Thursday, 20 October 2011

The Elephant Man Review

Fig 1.
The Elephant Man (1980), Directed by David lynch is a heart-warming film which is set in the industrial times of London, and is about one man cruelly disfigured who lives his life at a freak show at a circus and his dream of being treat like a normal human being. ‘The Elephant Man is a hard film. It’s intensely emotional, in large part because of the nature of its subject matter. It’s only through the characters and film looking at its own intentions that the true sincerity of the piece comes off.’ (B 2010)

The film focuses on John Merrick and stands by the fact that you should never judge a book by its cover.’ Merrick is tough to look at and it never really gets any easier thanks to an incredibly spot-on makeup job, his life seemed to amount to one big tragic existence before someone finally saw him as more than a simple-minded freak, and his deformity is a challenge for anyone to initially overcome. But he’s not one to pity himself, ask pity from others or be mistaken as brave, he’s just an iron will with a thirst for life who’d rather spend his time appreciating the gift horse in front of him rather than dwell on the hardships he’s had to endure. It’s a rare mind-set to find from anyone, but the challenge with Merrick is being able to see it’ (R 2011) .He is discovered by a doctor Frederick Treves (Anthony Hopkins) who upon sight of his deformed body, feels such sadness for him that he sheds a single tear and asks the showman if he can examine John on the terms that he would return him after he has completed his study. The showman is truly an evil and selfish man who wants John for himself so that he can make money from him by selling tickets to see him in a show. He savagely beats john him as a freak and that he can live a normal life.  This story shows that having courage and pride in who thinking that he dumb and doesn’t understand anything or have any intelligence, which is soon proved to be wrong.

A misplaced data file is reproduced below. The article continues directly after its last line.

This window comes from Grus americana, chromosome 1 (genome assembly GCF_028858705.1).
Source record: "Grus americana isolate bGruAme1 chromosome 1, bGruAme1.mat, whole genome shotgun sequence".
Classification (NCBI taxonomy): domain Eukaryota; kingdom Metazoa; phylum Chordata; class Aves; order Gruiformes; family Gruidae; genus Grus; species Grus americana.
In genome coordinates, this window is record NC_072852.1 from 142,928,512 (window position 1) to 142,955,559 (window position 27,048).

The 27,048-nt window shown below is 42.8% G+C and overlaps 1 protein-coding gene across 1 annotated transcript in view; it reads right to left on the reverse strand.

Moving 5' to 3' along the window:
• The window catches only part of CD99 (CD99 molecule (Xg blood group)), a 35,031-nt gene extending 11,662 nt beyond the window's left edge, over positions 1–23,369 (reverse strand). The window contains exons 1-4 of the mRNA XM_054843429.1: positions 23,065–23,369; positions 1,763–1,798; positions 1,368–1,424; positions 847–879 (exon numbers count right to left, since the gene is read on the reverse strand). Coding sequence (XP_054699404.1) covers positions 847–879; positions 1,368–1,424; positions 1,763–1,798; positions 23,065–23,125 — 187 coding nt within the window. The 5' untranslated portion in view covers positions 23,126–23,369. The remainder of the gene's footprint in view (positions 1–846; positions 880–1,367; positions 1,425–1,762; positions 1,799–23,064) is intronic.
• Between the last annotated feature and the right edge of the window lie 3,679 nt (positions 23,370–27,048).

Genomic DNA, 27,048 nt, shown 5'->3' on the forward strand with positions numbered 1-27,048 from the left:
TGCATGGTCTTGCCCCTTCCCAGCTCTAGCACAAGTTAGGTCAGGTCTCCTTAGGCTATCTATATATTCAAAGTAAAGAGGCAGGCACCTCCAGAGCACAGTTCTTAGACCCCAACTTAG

Frederick decides to admit John to his hospital in the hope that he can improve his living conditions and over all his life. Here John discovers that not everyone sees you are will ultimately overcome anything that is out up against you, as John begins to meet people and have them over for tea. John tells Frederick that he actually can read as well and explains that he can recite the entire bible as it is the only book that he has been able to read in all his life. This is a very interesting fact , even though he is intelligent, can read and is a genuinely pleasant person, he lived the life of a freak without resistance. This could be down to his mental state as after living an entire life as being treated like a monster it’s not hard to see why he would give up hope.

One of the defining features of this film is the performances that the actors give as this creates a true sense of empathy for John Merrick and his unfortunate life. ‘Hopkins is splendid in a subtly nuanced portrayal of a man torn between humanitarianism and qualms that his motives in introducing the Elephant Man to society are no better than those of the brutish carny.’ (Variety 1979) Dr Treves begins to doubt his actions, thinking that he is no better than the showman, showing off John to the society and making a spectacle of him, even though his intensions are good. However John is completely thankful.


Aiden, R. (2011) (accessed on 11/10/2011)

Variety. (1979) (accessed on 11/10/2011)

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